The center of the virtual advertising universe could very well be Doha, Qatar. A man named Mohammad Ali Abbaspour has millions of dollars in funding in one hand, unique SPboard technology in the other, and football federations knocking on his door.
His company is Sponixtech, which two weeks ago unveiled new technology capable of remotely producing virtual advertising across multiple markets, regions or continents from a single international program feed. Its first broadcast was a soccer match at Spain’s RCDE Stadium between Morocco and Chile which had a set of virtual ads on the global feed and separate ads on the South American feeds. If that sounds routine in a world with virtual American football first-down scorers and digital ads playing on NBA baselines, it was conceptually the opposite.
Sponixtech staff didn’t need to be equal near RCDE Stadium. Or even install equipment in the room. They managed all the virtual advertising… from a “cloud” in Qatar.
“There are different technologies in the [virtual] Sponixtech founder and CEO Abbaspour told SportTechie. “Some of them need a specific billboard to put in the stadium, and some of them need a specific camera to put in the stadium. Others…need to have access to the main camera feed. But no one in the industry can do that just from the flow of the program. And especially dirty fodder. We use dirty food.”
A “dirty stream” may contain a game score, game clock, graphics, or watermark. But Sponixtech’s SPboard technology uses software-based artificial intelligence, machine learning, and the computer version – via Google’s cloud computing – to clean up dirty feeds.
“The solution is unique,” says Abbaspour. “Now, maybe tomorrow someone will do what we did. But at the moment, no.”
A precursor to last month’s launch was Sponixtech’s 2020 immersive proofreading solution called SPov. Previously, the standard bearer was Intel True View, which installed 5K cameras around arenas and stadiums to capture visual data on the pitch, then, by synchronizing virtual cameras with computers, created replays of the point of view at the first person of the players.
Sponixtech managed to do the same, but without integrating cameras or hardware into the stadium. Leagues or clubs such as UEFA, Mediapro Belguim, UAE, SL Benfica and FC Cologne were very impressed, and soon broadcast partners like Eleven, Sky Sports, BeIN Sports, RMC Sport and Al Kass introduced immersive replays to their games and studio. shows.
The next progression was to create a similar virtual advertisement without hardware. It took two years and an undisclosed multi-million dollar investment from UK-based Aser Ventures to refine the technology, and the result was a three-pronged platform that can change the virtual industry.
According to Abbaspour, the SPboard process begins with real-time stadium calibration. The next step, and perhaps the most complex of all, is computer vision segmentation that allows virtual advertising to not interfere with players, referees or the ball.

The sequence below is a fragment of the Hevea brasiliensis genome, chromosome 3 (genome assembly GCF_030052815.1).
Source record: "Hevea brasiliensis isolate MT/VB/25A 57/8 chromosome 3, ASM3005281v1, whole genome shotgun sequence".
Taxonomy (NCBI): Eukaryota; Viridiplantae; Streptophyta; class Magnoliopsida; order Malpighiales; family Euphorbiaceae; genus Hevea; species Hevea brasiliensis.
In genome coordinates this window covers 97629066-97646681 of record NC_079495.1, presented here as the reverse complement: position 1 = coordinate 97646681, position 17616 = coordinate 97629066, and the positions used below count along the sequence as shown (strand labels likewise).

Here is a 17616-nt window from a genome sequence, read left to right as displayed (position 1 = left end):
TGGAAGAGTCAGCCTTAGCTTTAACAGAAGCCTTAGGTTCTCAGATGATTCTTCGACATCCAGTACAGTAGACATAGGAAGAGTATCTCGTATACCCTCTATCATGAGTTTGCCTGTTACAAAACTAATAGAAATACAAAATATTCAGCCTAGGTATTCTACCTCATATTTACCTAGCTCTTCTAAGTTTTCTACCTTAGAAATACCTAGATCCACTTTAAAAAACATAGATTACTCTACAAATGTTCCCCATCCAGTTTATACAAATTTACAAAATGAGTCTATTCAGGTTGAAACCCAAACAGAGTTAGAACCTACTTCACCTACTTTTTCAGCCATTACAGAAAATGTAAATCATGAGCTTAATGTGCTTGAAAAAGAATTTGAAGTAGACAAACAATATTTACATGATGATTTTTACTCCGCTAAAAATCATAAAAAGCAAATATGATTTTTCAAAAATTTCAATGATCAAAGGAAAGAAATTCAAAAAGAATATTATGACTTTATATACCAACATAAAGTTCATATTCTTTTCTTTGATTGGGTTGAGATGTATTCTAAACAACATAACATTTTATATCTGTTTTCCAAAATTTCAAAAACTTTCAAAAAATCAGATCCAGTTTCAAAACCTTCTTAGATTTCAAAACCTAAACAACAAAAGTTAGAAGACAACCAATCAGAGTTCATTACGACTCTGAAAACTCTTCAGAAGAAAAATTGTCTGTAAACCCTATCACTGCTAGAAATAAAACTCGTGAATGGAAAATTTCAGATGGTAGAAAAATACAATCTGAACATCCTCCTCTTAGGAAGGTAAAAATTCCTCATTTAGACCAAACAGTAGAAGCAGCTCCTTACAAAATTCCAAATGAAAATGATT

“Player segmentation is the most complicated and difficult part, especially when you don’t have a specific scoreboard or green [screen] inside the stadium,” says Abbaspour. “So that’s the uniqueness of our solution, that we can segment the players, the ball, that sort of thing without any issues… without having hardware in the stadium.
The final piece renders the virtual overlays from commercials to shows. Sponixtech’s protocol is to get pre-game ads from the brand or sponsor with instructions on where the virtual ad should go and when during the game. Renders are then projected appropriately and accurately through color grading.
Leagues, clubs and rights holders have been enthralled as it is a lucrative software that allows them to sell each billboard multiple times to different sponsors at the same time.
“Let’s say the price of a [regular] billboard for a club or league is $1,000 per game,” says Abbaspour. “So a club or a league or a rights holder can tell a sponsor that instead of $1,000 for that billboard, you [can pay] $700. But you won’t be visible in those other three out of four markets.”
“And then after that, they’ll go and sell the second board to these three or four markets, each of them, for example, for $400 or $500. So in that case, they’ll have a lot more revenue by renting the space of a billboard. And at the same time, they can sell the same billboard many times. That’s how it works.
This exact scenario played out during Sponixtech’s second SPboard integration during last week’s soccer game between Japan and Ecuador. The event was hosted in Germany, with the international stream simulcast in Japan with virtual advertisements for Kirin beer and also in South America with virtual advertisements for Banco Pichincha.
As of now, Sponixtech can create virtual ads simultaneously for four to seven different streams at a time, and with more internal machines they can scale up to 20, 100 or more. At this point, it’s just a matter of cost. It also has plans to expand into handball, tennis, paddle tennis, basketball and futsal, and could eventually host the American sport of baseball. And if the company tunes into American sports, Sponixtech could take a stream of a Dodgers-Cardinals MLB game and put virtual Dodger Dog ads on the Los Angeles show and virtual Budweiser ads on the St. Louis. And MLB and rights holders could gradually add to their revenue stream.
“Yes, you see, we can produce different foods for different markets,” says Abbaspour. “It could be different continents, it could be a different country, even it could be different cities within a country.”
All from a cloud in Qatar.